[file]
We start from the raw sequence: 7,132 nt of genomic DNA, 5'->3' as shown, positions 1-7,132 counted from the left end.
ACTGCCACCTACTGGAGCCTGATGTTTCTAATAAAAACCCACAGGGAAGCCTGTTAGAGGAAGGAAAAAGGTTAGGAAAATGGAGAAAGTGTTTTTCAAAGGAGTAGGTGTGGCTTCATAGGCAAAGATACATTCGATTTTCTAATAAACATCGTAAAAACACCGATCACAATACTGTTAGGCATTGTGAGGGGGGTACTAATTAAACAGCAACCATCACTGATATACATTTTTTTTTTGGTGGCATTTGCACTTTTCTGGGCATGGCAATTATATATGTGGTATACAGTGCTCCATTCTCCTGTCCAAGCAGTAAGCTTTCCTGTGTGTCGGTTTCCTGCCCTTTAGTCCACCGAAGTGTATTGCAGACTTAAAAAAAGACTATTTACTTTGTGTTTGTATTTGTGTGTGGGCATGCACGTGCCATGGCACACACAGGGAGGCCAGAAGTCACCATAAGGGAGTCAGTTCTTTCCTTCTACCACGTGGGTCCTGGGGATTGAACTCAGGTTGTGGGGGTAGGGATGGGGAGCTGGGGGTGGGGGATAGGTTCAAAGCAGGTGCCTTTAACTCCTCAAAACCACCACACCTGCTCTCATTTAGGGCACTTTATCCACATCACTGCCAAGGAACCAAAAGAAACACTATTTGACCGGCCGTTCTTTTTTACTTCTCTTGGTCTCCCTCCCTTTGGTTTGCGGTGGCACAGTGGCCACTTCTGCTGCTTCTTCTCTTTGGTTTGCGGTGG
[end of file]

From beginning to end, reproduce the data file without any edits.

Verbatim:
We start from the raw sequence: 7,132 nt of genomic DNA, 5'->3' as shown, positions 1-7,132 counted from the left end.
ACTGCCACCTACTGGAGCCTGATGTTTCTAATAAAAACCCACAGGGAAGCCTGTTAGAGGAAGGAAAAAGGTTAGGAAAATGGAGAAAGTGTTTTTCAAAGGAGTAGGTGTGGCTTCATAGGCAAAGATACATTCGATTTTCTAATAAACATCGTAAAAACACCGATCACAATACTGTTAGGCATTGTGAGGGGGGTACTAATTAAACAGCAACCATCACTGATATACATTTTTTTTTTGGTGGCATTTGCACTTTTCTGGGCATGGCAATTATATATGTGGTATACAGTGCTCCATTCTCCTGTCCAAGCAGTAAGCTTTCCTGTGTGTCGGTTTCCTGCCCTTTAGTCCACCGAAGTGTATTGCAGACTTAAAAAAAGACTATTTACTTTGTGTTTGTATTTGTGTGTGGGCATGCACGTGCCATGGCACACACAGGGAGGCCAGAAGTCACCATAAGGGAGTCAGTTCTTTCCTTCTACCACGTGGGTCCTGGGGATTGAACTCAGGTTGTGGGGGTAGGGATGGGGAGCTGGGGGTGGGGGATAGGTTCAAAGCAGGTGCCTTTAACTCCTCAAAACCACCACACCTGCTCTCATTTAGGGCACTTTATCCACATCACTGCCAAGGAACCAAAAGAAACACTATTTGACCGGCCGTTCTTTTTTACTTCTCTTGGTCTCCCTCCCTTTGGTTTGCGGTGGCACAGTGGCCACTTCTGCTGCTTCTTCTCTTTGGTTTGCGGTGG